For that specific puzzle I simply did:

foreach (group; readText("input").splitter("\n\n")) { ... }

Since the input is never that big, I prefer reading in the whole thing and then do the processing.

Also, on other days, when the input is more uniform, there's always https://dlang.org/library/std/file/slurp.html which makes reading it in even easier, e.g. day02:

alias Record = Tuple!(int, "low", int, "high", char, "needle", string, "hay");
auto input = slurp!Record("input", "%d-%d %s: %s");

P.S.: would've loved to have had multiwayIntersection in the stdlib for day06 part2, especially when there's already multiwayUnion in setops. fold!setIntersection felt a bit clunky.
December 27
On Sunday, 27 December 2020 at 13:21:44 UTC, Rekel wrote:
> On Sunday, 27 December 2020 at 02:41:12 UTC, Jesse Phillips wrote:
>> Unfortunately std.csv is character based and not string. https://dlang.org/phobos/std_csv.html#.csvReader
>>
>> But your use case sounds like splitter is more aligned with your needs.
>>
>> https://dlang.org/phobos/std_algorithm_iteration.html#.splitter
>
> But I'm not using csv right? Additionally, shouldnt byLine also work with "\r\n"?

Right, you weren't using csv. I'm not familiar with the file terminater to known why it didn't work.

byline would allow \r\n as well as \n
December 27
On Sunday, 27 December 2020 at 13:27:49 UTC, oddp wrote:
> foreach (group; readText("input").splitter("\n\n")) { ... }

> Also, on other days, when the input is more uniform, there's always https://dlang.org/library/std/file/slurp.html which makes reading it in even easier, e.g. day02:
>
> alias Record = Tuple!(int, "low", int, "high", char, "needle", string, "hay");
> auto input = slurp!Record("input", "%d-%d %s: %s");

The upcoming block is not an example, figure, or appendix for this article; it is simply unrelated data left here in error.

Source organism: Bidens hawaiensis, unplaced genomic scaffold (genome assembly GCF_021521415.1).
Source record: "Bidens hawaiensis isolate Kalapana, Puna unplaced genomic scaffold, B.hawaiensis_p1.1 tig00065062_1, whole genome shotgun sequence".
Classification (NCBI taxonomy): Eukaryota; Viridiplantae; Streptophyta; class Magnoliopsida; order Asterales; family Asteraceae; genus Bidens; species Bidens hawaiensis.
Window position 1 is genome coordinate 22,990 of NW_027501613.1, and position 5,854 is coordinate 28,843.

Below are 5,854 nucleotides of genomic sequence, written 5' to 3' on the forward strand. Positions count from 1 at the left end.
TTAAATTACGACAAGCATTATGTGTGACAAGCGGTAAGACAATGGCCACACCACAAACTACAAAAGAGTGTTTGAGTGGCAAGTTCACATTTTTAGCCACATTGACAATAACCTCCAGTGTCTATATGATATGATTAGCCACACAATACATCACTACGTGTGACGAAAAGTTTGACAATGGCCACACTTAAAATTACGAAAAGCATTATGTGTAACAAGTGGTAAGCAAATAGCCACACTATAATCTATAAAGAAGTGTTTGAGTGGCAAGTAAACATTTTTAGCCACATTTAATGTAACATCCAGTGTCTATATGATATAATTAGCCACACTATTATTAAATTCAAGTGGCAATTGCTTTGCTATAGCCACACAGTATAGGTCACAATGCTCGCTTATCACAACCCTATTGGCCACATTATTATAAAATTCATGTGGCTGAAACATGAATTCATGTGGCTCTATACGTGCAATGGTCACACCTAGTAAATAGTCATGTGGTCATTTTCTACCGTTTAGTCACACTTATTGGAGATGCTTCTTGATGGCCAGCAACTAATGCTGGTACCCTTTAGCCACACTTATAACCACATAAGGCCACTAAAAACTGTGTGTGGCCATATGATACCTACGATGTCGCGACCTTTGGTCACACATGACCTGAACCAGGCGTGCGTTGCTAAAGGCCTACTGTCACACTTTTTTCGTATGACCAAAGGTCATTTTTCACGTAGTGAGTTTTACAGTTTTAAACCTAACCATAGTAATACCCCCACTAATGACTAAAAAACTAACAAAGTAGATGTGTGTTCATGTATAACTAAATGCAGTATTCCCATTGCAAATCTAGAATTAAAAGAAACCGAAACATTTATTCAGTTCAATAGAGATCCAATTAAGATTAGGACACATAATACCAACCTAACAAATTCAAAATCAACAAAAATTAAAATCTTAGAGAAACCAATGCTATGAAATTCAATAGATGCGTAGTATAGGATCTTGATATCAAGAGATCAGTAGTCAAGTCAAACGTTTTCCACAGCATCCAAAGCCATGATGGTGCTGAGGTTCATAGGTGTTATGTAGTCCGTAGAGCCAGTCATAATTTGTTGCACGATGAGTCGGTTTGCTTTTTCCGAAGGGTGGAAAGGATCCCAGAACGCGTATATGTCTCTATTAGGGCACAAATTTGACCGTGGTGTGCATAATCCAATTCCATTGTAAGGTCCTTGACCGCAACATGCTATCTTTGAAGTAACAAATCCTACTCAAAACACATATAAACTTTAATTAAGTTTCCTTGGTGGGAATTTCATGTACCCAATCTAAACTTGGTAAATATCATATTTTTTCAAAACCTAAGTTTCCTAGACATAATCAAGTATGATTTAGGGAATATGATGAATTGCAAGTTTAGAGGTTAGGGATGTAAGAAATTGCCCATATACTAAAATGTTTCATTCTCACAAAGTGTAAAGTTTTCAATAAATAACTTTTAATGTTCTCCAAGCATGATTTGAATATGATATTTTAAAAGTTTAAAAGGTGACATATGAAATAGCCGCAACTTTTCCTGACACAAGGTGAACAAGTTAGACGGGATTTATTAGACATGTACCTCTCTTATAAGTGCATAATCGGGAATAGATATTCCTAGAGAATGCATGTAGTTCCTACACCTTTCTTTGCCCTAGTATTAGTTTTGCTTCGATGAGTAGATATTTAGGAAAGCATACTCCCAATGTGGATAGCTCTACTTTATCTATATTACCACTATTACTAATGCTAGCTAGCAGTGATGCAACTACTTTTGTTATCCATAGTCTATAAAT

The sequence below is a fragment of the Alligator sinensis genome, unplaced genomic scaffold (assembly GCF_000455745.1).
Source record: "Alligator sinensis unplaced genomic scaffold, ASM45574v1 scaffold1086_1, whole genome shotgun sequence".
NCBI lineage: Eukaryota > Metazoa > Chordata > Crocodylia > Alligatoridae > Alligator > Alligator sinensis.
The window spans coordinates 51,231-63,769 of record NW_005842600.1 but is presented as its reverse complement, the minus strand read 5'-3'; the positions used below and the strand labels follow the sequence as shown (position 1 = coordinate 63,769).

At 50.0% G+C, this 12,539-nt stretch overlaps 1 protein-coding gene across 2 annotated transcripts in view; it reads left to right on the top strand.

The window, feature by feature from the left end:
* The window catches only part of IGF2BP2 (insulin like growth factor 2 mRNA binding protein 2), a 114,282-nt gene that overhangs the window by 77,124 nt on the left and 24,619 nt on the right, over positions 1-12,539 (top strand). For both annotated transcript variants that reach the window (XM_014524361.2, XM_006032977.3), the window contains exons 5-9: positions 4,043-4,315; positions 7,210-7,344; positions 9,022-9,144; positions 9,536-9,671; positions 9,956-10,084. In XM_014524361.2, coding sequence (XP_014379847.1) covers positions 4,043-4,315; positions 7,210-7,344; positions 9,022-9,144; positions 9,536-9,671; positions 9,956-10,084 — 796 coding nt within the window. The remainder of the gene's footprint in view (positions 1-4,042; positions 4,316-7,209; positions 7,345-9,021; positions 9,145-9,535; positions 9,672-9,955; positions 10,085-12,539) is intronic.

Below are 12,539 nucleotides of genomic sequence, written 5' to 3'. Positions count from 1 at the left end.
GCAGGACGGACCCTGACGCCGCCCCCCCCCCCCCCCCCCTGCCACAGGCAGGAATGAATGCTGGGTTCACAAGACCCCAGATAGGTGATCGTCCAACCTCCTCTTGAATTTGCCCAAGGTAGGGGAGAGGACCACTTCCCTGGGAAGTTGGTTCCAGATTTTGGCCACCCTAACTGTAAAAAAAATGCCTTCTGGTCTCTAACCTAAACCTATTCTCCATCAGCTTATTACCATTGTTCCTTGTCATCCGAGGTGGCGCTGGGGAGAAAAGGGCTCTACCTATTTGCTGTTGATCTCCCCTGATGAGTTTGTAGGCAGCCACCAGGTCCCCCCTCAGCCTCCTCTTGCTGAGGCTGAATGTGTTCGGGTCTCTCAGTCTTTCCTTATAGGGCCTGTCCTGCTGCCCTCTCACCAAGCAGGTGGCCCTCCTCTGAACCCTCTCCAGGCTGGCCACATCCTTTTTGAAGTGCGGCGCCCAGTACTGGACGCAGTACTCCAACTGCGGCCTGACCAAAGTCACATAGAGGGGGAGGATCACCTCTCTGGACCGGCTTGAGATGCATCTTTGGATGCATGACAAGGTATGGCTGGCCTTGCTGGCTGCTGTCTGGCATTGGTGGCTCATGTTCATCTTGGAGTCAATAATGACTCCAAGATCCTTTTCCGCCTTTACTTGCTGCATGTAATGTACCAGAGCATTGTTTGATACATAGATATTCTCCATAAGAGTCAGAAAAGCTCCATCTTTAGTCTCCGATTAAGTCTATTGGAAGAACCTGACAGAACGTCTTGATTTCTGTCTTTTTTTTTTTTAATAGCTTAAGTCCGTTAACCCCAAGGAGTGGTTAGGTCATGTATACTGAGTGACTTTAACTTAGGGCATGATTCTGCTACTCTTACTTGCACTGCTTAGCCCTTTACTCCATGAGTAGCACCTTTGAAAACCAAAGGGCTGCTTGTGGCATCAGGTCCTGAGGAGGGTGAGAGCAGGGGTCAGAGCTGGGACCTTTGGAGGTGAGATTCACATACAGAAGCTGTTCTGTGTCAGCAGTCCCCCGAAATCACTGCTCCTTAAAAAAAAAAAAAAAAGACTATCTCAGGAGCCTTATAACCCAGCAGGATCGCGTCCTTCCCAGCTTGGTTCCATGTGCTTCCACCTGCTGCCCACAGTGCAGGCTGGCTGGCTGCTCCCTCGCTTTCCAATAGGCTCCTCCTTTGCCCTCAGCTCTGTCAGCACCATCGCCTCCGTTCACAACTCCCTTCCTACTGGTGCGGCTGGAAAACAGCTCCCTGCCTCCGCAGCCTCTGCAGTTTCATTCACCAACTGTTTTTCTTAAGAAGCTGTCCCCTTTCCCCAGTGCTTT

>
> P.S.: would've loved to have had multiwayIntersection in the stdlib for day06 part2, especially when there's already multiwayUnion in setops. fold!setIntersection felt a bit clunky.

Oh my, all these things are new to me, haha, thanks a lot! I'll be looking into those (slurp & tuple). By the way, is there a reason to use either 'splitter' or 'split'? I'm not sure I see why the difference would matter in the end.

Sidetangent, don't mean to bash the learning tour, as it's been really useful for getting started, but I'm surprised stuff like tuples and files arent mentioned there.
Especially since the documentation tends to trip me up, with stuff like 'isSomeString' mentioning 'built in string types', while I haven't been able to find that concept elsewhere, let alone functionality one can expect in this case (like .length and the like), and stuff like 'countUntil' not being called 'indexOf', although it also exists and does basically the same thing. Also assumeUnique seems to be a thing?
December 27
On Sunday, 27 December 2020 at 23:12:46 UTC, Rekel wrote:
> Sidetangent, don't mean to bash the learning tour, as it's been really useful for getting started, but I'm surprised stuff like tuples and files arent mentioned there.

Update;
Any clue why there's both "std.file" and "std.io.File"?
I was mostly unaware of the former.
December 27
On 12/27/20 3:12 PM, Rekel wrote:

> is there a reason to use
> either 'splitter' or 'split'? I'm not sure I see why the difference
> would matter in the end.

splitter() is a lazy range algorithm. split() is a range algorithm as well but it is eager; it will put the results in an array that it grows. The string elements would not be copies of the original range; they will still be just the pair of .ptr and .length but it can be expensive if there are a lot of parts.